The Chinese proverb states that a thousand miles begin with a single step. But in what direction do you take that first step?

prayer-401401_960_720Does it matter how you begin a prayer? Yes, it does. The first steps we take in prayer will affect the rest of our prayer. In His Model Prayer, Jesus taught us to begin our prayers with Hallowed be your name. This is the most important part of all our prayers.

And it may also be the hardest part of the Model Prayer to understand.

Hallowed comes from the same word from which we get holy. To hallow something means to make it holy or set it apart as holy. To hallow God’s name, then, means to set God’s name apart as holy.

But I can’t make God’s name any holier than it already is!

“There is no one holy like the LORD; there is no one besides you; there is no Rock like our God” (1 Sam. 2:2).

If God is so completely and perfectly holy, how can I hallow His name or make His name any holier? The first request in the Model Prayer, Hallowed be your name, is not a prayer that God’s name would be more holy, but that His name would be recognized as holy. We are asking God to do that which will cause others to notice Him. We are asking God to work in such a way that it will be obvious that God is at work.

That’s why this request is the very first request in the Model Prayer. Everything else we ask in prayer should have as its foundation this thought: Is what I am asking for something that glorifies and honors God?

1.  We pray, “Hallowed be your name,” before we pray, “Give us today our daily bread (or other things we need).” God’s name will not be honored and hallowed if we misuse the things He gives us. Why should God give us the things we ask for if we’re only going to use them in a way that does not honor Him?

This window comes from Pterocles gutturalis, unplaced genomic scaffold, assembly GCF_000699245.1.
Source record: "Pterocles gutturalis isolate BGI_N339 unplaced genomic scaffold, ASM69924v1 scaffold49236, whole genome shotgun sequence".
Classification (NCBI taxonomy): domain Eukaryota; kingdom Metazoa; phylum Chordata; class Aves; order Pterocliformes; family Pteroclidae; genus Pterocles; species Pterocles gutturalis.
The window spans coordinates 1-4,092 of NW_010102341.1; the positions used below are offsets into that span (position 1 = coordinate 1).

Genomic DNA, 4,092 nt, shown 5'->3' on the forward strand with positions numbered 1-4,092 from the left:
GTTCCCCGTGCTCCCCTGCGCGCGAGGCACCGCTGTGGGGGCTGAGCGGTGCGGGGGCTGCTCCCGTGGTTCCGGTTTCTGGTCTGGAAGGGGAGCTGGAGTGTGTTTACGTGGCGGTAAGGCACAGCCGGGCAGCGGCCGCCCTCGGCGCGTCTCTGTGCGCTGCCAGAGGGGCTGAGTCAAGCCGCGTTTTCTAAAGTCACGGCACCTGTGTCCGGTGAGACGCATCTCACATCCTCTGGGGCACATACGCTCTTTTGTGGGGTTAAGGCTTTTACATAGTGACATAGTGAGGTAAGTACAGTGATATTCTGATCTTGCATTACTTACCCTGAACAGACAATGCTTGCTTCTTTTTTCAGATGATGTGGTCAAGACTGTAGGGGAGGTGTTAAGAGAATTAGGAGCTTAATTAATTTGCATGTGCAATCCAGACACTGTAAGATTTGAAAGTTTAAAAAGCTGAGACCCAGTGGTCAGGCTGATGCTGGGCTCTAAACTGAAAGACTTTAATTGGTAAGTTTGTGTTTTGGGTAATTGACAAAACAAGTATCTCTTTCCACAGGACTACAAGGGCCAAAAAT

“When you ask, you do not receive, because you ask with wrong motives, that you may spend what you get on your pleasures” (Jas. 4:3).

2.  We pray, “Hallowed be your name,” before we pray, “Forgive us our debts.” Am I asking for forgiveness simply because I don’t like feeling miserable or guilty? Or do I ask for forgiveness because I want to turn from doing that which displeases Him? Even when we pray for forgiveness, we should be basing that request on a desire that God’s unique character and holiness would be obvious – and that it would be obvious in our lives!

God’s honor and glory come first. God first, me second. If I make this request first, all my other requests will receive the answer I desire because I am asking for things that will honor Him.

CaptureThis Screen-Shot-2013-06-24-at-1.41.38-PM (1)post supports the study “Transformed in My Prayer” in 
Bible Studies for Life.

A printable version to share with your group: The First Request to Pray. Every Time.